As bad as this Tuesday's election results were, and as many problems as the results perpetuate (and how few will be solved), there does some to be a resurgence, in some quarters, of saying some sensible things that make common sense. And though I spent some moments this morning (I wake up early, and screaming) being annoyed iwth some of the pointless bloilerplate of lefty apologists (Please stop me before I read Steve Benen or Mori Dinauer ever again!), I also was blown away by some sharp assessments of things that might actually matter. So for this morning, a few morsels of ideas that might get us to talk about the things that really need fixing:
1. Suzy Khimm, the healthcare crisis reporter at Mother Jones, has been guest posting at Ezra Klein's Washington Post blog, and she offers the most clear-eyed assessment of the painful debate about Medicaid that's coming, discussing the decision in Texas to consider dropping out of the program altogether:
To be sure, there's no question that Medicaid has been costly for state governments, and it's understandable that the lingering recession would make state officials feel panicky about the future expansion. There are deeper programs still: the cash-strapped program only pays providers 66 percent of Medicare reimbursement rates, making it hard for Medicaid patients to find doctors who accept their coverage. Such dilemmas strengthen the argument for simply federalizing the entire Medicaid program, protecting it from the ideological and fiscal battles on the state level.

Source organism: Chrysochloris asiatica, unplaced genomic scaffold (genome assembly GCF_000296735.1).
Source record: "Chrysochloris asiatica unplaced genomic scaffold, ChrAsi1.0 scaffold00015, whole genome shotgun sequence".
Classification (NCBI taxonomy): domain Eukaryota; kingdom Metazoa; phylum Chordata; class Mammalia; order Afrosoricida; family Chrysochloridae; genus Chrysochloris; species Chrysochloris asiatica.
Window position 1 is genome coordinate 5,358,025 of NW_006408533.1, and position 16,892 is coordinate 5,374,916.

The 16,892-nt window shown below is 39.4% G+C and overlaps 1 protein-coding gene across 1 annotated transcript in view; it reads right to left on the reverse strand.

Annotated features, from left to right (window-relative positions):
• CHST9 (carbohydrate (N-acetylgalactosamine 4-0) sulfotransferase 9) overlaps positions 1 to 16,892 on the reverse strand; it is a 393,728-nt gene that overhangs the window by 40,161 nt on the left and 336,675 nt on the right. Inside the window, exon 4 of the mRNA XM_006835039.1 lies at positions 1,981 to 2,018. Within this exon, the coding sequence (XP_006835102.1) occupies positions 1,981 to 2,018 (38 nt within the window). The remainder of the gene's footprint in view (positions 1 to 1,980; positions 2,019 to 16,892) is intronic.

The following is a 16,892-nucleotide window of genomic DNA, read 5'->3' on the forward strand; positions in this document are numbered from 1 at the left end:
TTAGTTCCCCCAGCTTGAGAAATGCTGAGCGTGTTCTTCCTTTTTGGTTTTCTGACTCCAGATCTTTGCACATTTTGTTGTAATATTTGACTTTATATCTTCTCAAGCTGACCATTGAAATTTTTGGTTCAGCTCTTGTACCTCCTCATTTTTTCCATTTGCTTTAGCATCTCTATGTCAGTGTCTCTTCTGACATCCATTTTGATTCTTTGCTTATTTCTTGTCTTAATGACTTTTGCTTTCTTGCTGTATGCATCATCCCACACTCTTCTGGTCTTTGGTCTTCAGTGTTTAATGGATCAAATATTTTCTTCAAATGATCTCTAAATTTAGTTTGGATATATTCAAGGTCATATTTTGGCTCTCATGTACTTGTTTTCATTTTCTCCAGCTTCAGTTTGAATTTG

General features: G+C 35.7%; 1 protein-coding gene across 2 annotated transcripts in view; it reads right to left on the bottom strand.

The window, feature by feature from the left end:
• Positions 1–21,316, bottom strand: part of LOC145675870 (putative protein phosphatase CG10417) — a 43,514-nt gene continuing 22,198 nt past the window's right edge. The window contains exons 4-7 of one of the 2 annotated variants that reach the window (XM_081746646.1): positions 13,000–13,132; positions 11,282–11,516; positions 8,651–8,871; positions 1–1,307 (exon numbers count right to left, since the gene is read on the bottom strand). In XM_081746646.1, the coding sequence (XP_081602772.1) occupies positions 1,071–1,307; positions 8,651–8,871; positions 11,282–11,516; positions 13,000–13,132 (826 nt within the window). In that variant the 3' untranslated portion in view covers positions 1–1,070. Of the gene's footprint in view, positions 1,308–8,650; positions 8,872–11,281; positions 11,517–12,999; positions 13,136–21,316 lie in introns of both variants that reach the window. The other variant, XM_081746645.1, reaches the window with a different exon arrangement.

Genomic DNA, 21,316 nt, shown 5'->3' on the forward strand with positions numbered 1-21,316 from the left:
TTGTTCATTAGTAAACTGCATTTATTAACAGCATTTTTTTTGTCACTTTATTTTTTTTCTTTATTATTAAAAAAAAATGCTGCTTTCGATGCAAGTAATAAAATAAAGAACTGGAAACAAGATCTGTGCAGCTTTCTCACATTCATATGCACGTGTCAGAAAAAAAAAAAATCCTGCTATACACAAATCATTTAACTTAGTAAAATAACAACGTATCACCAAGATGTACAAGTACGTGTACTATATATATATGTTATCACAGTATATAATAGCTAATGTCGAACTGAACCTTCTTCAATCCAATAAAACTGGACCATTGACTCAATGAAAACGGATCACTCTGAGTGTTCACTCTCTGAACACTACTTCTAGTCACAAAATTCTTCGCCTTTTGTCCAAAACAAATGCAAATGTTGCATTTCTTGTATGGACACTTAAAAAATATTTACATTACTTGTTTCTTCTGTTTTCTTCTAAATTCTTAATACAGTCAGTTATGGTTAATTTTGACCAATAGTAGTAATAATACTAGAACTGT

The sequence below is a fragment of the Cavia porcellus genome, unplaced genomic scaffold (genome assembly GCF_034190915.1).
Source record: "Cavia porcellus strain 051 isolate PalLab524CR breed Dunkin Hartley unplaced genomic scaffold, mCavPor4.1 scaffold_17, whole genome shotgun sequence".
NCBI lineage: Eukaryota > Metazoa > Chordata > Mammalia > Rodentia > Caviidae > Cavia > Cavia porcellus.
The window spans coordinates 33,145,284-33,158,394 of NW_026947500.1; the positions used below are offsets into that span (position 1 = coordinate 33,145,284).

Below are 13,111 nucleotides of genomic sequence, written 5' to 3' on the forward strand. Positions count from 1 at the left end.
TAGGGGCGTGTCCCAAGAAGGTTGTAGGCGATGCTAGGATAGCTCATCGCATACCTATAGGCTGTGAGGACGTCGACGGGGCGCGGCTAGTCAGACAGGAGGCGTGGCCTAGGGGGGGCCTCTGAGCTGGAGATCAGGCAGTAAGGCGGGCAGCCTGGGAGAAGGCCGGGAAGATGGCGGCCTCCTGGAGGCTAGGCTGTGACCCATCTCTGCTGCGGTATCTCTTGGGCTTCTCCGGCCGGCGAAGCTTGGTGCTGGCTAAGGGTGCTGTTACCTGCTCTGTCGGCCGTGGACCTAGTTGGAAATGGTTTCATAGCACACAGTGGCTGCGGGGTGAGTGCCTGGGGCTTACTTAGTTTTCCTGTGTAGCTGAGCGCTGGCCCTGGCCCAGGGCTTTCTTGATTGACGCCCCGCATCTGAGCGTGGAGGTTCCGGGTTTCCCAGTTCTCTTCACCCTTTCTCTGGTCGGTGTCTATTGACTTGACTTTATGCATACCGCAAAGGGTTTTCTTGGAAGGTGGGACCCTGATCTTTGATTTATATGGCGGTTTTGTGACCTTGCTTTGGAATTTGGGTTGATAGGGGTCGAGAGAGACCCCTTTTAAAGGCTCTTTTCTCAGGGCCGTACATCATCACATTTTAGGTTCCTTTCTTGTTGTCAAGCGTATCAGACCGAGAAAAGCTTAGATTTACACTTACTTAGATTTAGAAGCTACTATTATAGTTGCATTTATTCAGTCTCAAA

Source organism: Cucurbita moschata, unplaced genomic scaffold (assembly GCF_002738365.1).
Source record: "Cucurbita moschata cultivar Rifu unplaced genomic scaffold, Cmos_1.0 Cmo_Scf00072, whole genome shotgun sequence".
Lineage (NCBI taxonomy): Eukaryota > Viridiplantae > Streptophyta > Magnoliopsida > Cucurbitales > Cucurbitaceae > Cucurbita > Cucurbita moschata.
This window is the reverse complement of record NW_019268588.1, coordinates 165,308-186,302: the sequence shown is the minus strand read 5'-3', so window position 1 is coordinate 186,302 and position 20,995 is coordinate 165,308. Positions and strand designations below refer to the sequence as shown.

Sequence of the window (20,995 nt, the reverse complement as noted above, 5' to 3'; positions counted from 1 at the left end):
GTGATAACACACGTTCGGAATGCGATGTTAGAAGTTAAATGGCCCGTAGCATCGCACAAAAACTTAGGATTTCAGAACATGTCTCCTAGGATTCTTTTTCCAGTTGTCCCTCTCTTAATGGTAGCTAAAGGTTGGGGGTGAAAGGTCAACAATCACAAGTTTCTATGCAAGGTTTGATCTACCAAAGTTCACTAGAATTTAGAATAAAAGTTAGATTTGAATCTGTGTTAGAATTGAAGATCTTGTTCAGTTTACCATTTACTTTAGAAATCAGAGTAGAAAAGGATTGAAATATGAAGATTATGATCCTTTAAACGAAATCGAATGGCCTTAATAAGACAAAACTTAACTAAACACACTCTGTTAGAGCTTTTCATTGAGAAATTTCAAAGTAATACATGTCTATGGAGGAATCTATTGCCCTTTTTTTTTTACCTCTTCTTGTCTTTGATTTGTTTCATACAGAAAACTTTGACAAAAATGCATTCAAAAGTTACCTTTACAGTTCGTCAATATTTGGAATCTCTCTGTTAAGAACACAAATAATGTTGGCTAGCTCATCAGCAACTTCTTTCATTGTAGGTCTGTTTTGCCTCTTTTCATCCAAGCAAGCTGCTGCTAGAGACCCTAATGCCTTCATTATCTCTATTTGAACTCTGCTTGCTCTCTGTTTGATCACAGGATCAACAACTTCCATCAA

But until the day comes that a better Medicaid overhaul is possible, states must also realize that simply trying to wash their hands of the problem by stripping Medicaid coverage from the poor — without providing a reasonable alternative — won't be the answer either. The uninsured poor will continue to get sick. They will continue to seek out health care. And many institutions — including state governments — will still end up paying for it.
2: Ezra's also been featuring his pal Dana Goldstein, whose focus on education issues leads to a great point about where "progressives" and conservatives find common ground on the wrong aspects of education reform:
This morning I heard a lecture by British education expert Geoff Whitty on the emerging similarities between school reform efforts in the Obama-era United States and the Cameron-era U.K., particularly around the concepts of school choice and accountability. Whitty was critical of policy makers and the media for selectively citing research findings in support of charter schools and — more interestingly and counter-intuitively — for being obsessed with finding “what works” in education and other social policy areas.
The “what works” framework, Whitty argued, tends to privilege attempts to create alternative administrative structures (like charter schools), when in fact, other types of interventions may be equally — if not more — effective.
Today’s Republicans, by contrast, know what they’re against (the health care bill, tax increases, cap and trade) but have a world of trouble saying what they might actually be for.
Instead, they tend to fall back on the reassuring story they’ve been spinning for the last two years, in which they lost to the Democrats only because they failed to hold the line on spending. It’s a narrative that flatters conservative self-regard, while absolving Republicans of the obligation to think too deeply about policy. All they need to do is say “no” to bigger government, and the rest will take care of itself.